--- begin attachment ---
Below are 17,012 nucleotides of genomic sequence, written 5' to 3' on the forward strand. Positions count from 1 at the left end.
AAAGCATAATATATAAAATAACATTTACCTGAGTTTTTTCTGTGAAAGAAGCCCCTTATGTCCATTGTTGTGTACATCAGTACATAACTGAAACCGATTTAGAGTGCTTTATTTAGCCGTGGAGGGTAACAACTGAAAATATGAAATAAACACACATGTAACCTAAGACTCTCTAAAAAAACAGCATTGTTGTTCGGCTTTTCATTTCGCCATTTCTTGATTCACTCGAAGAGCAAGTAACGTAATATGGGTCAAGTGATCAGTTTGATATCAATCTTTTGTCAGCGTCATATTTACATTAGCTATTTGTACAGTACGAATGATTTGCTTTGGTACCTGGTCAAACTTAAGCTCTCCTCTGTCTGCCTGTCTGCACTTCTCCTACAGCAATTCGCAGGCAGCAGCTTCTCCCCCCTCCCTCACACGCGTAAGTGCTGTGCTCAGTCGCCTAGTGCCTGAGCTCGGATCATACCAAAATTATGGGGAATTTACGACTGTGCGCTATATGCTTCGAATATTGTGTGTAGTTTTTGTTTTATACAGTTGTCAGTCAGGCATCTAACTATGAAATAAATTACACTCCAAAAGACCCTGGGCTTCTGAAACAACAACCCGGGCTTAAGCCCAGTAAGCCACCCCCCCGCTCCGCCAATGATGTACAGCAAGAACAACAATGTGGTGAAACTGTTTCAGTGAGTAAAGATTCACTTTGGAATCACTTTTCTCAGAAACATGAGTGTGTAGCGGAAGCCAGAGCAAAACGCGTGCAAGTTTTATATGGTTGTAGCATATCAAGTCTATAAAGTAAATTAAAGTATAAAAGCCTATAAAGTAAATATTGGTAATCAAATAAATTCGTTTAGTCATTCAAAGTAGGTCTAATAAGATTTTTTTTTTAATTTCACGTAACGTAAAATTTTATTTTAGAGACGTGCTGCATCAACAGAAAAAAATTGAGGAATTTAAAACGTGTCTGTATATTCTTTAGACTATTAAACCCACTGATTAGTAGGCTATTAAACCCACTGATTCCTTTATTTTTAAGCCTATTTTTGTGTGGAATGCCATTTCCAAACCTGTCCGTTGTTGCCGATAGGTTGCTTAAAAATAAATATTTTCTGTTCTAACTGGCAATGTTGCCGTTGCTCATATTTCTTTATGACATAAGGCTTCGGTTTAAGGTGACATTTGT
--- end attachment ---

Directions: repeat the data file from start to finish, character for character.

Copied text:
Below are 17,012 nucleotides of genomic sequence, written 5' to 3' on the forward strand. Positions count from 1 at the left end.
AAAGCATAATATATAAAATAACATTTACCTGAGTTTTTTCTGTGAAAGAAGCCCCTTATGTCCATTGTTGTGTACATCAGTACATAACTGAAACCGATTTAGAGTGCTTTATTTAGCCGTGGAGGGTAACAACTGAAAATATGAAATAAACACACATGTAACCTAAGACTCTCTAAAAAAACAGCATTGTTGTTCGGCTTTTCATTTCGCCATTTCTTGATTCACTCGAAGAGCAAGTAACGTAATATGGGTCAAGTGATCAGTTTGATATCAATCTTTTGTCAGCGTCATATTTACATTAGCTATTTGTACAGTACGAATGATTTGCTTTGGTACCTGGTCAAACTTAAGCTCTCCTCTGTCTGCCTGTCTGCACTTCTCCTACAGCAATTCGCAGGCAGCAGCTTCTCCCCCCTCCCTCACACGCGTAAGTGCTGTGCTCAGTCGCCTAGTGCCTGAGCTCGGATCATACCAAAATTATGGGGAATTTACGACTGTGCGCTATATGCTTCGAATATTGTGTGTAGTTTTTGTTTTATACAGTTGTCAGTCAGGCATCTAACTATGAAATAAATTACACTCCAAAAGACCCTGGGCTTCTGAAACAACAACCCGGGCTTAAGCCCAGTAAGCCACCCCCCCGCTCCGCCAATGATGTACAGCAAGAACAACAATGTGGTGAAACTGTTTCAGTGAGTAAAGATTCACTTTGGAATCACTTTTCTCAGAAACATGAGTGTGTAGCGGAAGCCAGAGCAAAACGCGTGCAAGTTTTATATGGTTGTAGCATATCAAGTCTATAAAGTAAATTAAAGTATAAAAGCCTATAAAGTAAATATTGGTAATCAAATAAATTCGTTTAGTCATTCAAAGTAGGTCTAATAAGATTTTTTTTTTAATTTCACGTAACGTAAAATTTTATTTTAGAGACGTGCTGCATCAACAGAAAAAAATTGAGGAATTTAAAACGTGTCTGTATATTCTTTAGACTATTAAACCCACTGATTAGTAGGCTATTAAACCCACTGATTCCTTTATTTTTAAGCCTATTTTTGTGTGGAATGCCATTTCCAAACCTGTCCGTTGTTGCCGATAGGTTGCTTAAAAATAAATATTTTCTGTTCTAACTGGCAATGTTGCCGTTGCTCATATTTCTTTATGACATAAGGCTTCGGTTTAAGGTGACATTTGT